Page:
While Sarah Eidelson ’12 and Fish Stark ’17 prepare to square off in the Ward 1 Democratic primary, candidates in seven other wards are campaigning for primaries across the city.
Eight of the 30 New Haven wards — including wards 1 (Yale), 11 (Fair Haven Heights), 12 (Quinnipiac Meadows), 14 (Fair Haven), 18 (Morris Cove), 20 (Newhallville), 28 (Beaver Hills) and 30 (West Rock) — will have primaries on Sept. 16. Last week, UNITE HERE Local 34, Yale’s technical and office workers’ union, endorsed candidates for six of the eight primaries, excluding Ward 1 and West Rock. Although most alders on the current board were elected after receiving endorsements from Local 34, candidates who did not receive the endorsement said they do not expect the lack of union support to hurt their campaigns.
“I’ve won without an endorsement before, and I will win without an endorsement again,” Beaver Hills Alder Claudette Robinson-Thorpe said.
Robinson-Thorpe said she was not surprised by the union’s decision to not endorse her because her challenger, Jill Marks, is married to the organizing director at UNITE HERE. She added that she believes her commitment to bolstering youth services in Beaver Hills will win her votes.
Quinnipiac Meadows incumbent Richard Spears, who also did not receive the endorsement from Local 34, was similarly unconcerned when Local 34 backed his challenger, Gerald Atunes, who has previously held the alder position.
“I’m not going to be persuaded or bullied by special interests,” Spears said. “And when you take endorsements like that, that’s usually the case.”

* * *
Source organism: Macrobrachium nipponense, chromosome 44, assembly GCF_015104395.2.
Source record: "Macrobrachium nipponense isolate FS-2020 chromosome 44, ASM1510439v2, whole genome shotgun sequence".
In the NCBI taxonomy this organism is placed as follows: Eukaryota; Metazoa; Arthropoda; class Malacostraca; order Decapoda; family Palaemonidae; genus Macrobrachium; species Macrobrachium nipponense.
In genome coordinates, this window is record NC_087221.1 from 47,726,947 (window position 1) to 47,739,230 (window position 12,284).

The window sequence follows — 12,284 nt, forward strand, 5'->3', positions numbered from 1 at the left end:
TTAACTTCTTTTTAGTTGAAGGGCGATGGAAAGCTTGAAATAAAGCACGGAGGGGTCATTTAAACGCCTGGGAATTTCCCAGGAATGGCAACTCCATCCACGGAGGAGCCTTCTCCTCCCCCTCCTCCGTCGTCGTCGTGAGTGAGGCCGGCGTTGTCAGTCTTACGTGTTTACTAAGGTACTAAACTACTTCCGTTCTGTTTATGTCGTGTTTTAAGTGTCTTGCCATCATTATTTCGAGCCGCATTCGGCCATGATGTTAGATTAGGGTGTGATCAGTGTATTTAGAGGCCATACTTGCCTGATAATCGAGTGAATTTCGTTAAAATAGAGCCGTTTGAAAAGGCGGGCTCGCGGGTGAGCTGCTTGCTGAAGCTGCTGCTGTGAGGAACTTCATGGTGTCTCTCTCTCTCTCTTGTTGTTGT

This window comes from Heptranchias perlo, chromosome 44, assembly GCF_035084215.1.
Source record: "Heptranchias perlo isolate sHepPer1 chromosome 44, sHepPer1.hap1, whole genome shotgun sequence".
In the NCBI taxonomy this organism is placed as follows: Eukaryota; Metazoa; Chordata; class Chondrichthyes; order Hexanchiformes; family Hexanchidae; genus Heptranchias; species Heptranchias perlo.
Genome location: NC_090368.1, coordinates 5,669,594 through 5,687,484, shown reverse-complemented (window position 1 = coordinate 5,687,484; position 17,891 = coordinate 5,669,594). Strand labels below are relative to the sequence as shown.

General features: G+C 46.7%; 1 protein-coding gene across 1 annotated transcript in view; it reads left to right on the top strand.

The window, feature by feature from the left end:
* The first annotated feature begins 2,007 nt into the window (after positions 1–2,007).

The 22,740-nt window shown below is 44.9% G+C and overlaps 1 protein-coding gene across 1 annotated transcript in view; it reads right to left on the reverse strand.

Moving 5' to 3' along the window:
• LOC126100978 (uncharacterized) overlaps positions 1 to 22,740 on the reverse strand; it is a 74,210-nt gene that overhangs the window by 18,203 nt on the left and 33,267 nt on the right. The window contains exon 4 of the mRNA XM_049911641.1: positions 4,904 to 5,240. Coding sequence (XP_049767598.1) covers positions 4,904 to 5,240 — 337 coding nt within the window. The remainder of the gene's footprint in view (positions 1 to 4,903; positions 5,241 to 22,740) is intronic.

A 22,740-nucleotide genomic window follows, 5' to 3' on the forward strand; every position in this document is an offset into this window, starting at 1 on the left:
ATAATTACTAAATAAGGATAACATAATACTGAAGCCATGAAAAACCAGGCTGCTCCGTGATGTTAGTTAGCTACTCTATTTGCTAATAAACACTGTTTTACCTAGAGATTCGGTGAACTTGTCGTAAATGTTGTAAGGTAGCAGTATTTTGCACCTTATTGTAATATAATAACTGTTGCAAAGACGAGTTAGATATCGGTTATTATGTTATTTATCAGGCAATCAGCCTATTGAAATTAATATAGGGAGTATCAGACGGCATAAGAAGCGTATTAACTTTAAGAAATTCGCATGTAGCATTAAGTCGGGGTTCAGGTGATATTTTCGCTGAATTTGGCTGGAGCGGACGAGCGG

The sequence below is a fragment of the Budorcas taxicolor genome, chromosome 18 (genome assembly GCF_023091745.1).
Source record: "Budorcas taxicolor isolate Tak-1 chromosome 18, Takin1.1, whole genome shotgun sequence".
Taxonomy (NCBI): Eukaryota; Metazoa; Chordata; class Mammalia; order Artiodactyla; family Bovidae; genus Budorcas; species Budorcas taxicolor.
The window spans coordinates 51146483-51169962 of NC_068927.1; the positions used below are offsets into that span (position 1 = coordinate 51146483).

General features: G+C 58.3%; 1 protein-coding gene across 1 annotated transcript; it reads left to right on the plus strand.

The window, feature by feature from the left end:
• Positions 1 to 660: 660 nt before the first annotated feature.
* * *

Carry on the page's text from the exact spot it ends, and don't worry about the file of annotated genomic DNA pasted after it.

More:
He added that endorsements from neighborhood groups such as block watches — with an investment in the community — are still valuable.
Spears said his campaign focuses on ensuring that the concerns of his constituents are heard in board meetings. He said some residents do not have faith in the city government because there is no transparency on where tax dollars are spent in particular neighborhoods.
Incumbent Carlton Staggers is challenged by Robert J. Anderson Jr. in West Rock, a ward where Local 34 chose not to make an endorsement. Staggers said he was not bothered by the lack of endorsement.
The New Haven Independent reported that neither Stark nor Eidelson sought out a union endorsement in Ward 1.
Overall, Local 34 supported the incumbent candidates in Fair Haven Heights, Fair Haven, Morris Cove and Newhallville and the challengers in Quinnipiac Meadows and Beaver Hills. Local 34 could not be reached for comment following their endorsements.
Two candidates who did not receive endorsements are affiliated with UNITE HERE. Eidelson works in graphic design and communications for the union, and Teresa Hines, who is challenging Newhallville alder Delphine Clyburn, is a member of the organization.
Along with Local 34, several alders who are not up for reelection this year have been making their own endorsements. In Ward 1, Stark has received public endorsements from six alders, and Eidelson has received a statement of support from Hill Alder Dolores Colon ’91.
Colon said she generally chooses to support the incumbent candidate and that she supports Eidelson because she has demonstrated strong leadership in youth services through her role as chair of the committee.
The winners of the eight Democratic primaries will participate in the general election on Nov. 4.
Correction: Sept. 3
A previous version of this article incorrectly stated that Fish Stark ’17 has received endorsements from five alders. He has in fact been endorsed by six alders.